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EXCLUSIVE INTERVIEW: Swiss "Evangelist" Wants To Shine Brighter Light On Risk, Returns
9 February 2016
The “open source” movement in computer software upended how people thought about the business of IT, the control of intellectual property and how to charge for business. And an investment industry entrepreneur in Switzerland wants his own firm to have a similar impact. It is easy to see how style drift and other problems can arise in a banking industry that, because of pressure from banks’ shareholders, tries to maximise returns for clients and can take on excessive risk. It is not the bankers’ fault – it is a fact of life, said Hochstadter, who takes a philosophical rather than moralistic attitude to some of the problems of finance. A change of scene
Nicholas Hochstadter, founder of , a company created more than 10 years ago, is, he says, an evangelist. His business, located in the Morges area of Switzerland, gathers daily price and related data from banks and other financial organisations in return for giving these contributors information showing if their portfolios are in line with, or drifting away from, stated objectives. (Information is given on condition of anonymity, to protect privacy.) Such data can provide users with an early warning that something might be going wrong. Because the original data is gathered without paying a fee, it is not massaged to suit commercial considerations. IBO earns a living by licensing its software (known as PerformanceWatcher), consulting and certification.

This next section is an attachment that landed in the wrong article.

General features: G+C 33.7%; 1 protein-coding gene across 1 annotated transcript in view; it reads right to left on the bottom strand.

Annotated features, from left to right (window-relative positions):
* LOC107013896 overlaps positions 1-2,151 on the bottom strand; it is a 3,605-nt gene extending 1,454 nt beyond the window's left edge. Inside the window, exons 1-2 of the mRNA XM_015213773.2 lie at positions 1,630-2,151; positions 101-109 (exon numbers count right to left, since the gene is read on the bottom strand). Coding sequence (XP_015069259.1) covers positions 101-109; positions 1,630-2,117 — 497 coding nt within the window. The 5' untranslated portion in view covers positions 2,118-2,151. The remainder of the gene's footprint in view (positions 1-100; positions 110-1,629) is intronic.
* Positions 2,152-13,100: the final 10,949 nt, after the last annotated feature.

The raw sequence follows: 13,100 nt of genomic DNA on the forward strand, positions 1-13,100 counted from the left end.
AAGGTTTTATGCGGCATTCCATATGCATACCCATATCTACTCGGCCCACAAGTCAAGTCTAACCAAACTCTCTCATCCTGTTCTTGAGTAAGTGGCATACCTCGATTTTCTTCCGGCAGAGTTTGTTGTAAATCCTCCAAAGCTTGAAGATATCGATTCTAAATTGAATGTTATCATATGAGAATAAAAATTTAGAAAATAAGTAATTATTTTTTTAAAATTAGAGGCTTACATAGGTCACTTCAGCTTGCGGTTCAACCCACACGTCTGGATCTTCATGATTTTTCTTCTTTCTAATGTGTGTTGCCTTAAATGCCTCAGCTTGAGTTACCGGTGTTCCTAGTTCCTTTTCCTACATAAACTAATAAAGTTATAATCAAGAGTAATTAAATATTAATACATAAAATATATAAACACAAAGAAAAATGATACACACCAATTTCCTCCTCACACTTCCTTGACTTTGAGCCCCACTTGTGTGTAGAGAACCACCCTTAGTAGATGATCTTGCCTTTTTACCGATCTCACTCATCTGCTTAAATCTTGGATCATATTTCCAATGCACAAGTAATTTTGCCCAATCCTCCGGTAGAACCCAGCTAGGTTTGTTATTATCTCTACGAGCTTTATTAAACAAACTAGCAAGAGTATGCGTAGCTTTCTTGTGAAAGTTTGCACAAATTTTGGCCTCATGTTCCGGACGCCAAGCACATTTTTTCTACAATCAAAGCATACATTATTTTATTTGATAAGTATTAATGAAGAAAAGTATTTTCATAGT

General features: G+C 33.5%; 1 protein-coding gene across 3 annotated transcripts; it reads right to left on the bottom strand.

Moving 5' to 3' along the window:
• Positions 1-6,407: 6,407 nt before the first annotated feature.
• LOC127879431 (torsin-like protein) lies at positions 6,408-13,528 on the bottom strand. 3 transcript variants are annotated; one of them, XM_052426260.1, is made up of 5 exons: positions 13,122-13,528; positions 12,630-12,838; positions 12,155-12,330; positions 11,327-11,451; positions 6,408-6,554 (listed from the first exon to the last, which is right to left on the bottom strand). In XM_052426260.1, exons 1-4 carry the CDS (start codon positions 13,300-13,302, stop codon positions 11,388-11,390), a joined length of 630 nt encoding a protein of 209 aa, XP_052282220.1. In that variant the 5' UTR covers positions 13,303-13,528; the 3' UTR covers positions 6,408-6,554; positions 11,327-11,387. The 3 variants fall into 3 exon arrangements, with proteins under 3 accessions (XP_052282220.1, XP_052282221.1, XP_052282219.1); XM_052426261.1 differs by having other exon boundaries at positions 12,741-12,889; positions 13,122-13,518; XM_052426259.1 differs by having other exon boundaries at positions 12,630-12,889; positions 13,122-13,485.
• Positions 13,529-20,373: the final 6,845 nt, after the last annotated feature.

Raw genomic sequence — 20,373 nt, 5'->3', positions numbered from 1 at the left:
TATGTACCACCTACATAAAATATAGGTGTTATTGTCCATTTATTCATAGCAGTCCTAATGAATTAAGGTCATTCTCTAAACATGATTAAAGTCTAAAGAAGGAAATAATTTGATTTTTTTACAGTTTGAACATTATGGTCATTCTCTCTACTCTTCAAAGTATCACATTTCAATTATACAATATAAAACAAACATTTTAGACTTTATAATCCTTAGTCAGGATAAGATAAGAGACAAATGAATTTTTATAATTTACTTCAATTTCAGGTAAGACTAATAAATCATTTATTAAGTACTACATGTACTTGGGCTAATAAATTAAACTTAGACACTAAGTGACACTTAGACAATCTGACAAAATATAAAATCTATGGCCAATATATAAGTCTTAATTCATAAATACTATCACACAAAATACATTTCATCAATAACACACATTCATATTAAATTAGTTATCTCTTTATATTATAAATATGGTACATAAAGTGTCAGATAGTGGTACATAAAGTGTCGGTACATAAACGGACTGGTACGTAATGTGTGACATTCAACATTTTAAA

With financial markets getting off to a turbulent start this year, and regulators breathing down wealth managers’ necks to ensure investment products and services pass suitability requirements, the need for objective data on investment returns and risk is as urgent as ever. Hochstadter’s business is growing – it has added Liechtenstein to its network of offices and is looking to branch out across the Continent, and beyond.
“There is no real boundary for what we can do,” he told this publication in a recent interview.
One crucial benefit of his business model, Hochstadter said, is that because its information gives banks and others an early indication of potential problems, rather than fear that data would be used by clients to sack them, financial organisations can quickly put problems right and actually deepen client links. IBO’s web-based outlets include its Performance Network channel.
“We can prove to the client that a bank is doing a fair job. They saw that we were not against them but making their links with clients stronger,” Hochstadter continued.
There are a number of firms tracking performance of funds, of course, such as Lipper and Morningstar, and private client portfolios are also tracked and analysed by the likes of Asset Risk Consultants, or Stamford Associates (a London-based business). Hochstadter reckons that his firm is unusual in its “open-source” model, and its daily price data (and having 10 years of it).
As the firm now sells its information to institutions and professionals, and is growing, it is taking on staff and looking to expand geographically. As well as the recently-opened office in Liechtenstein, it is to open operations in Monaco. There is interest from clients in Belgium and the Netherlands and the firm has had “some very interesting discussions in Austria”, Hochstadter said.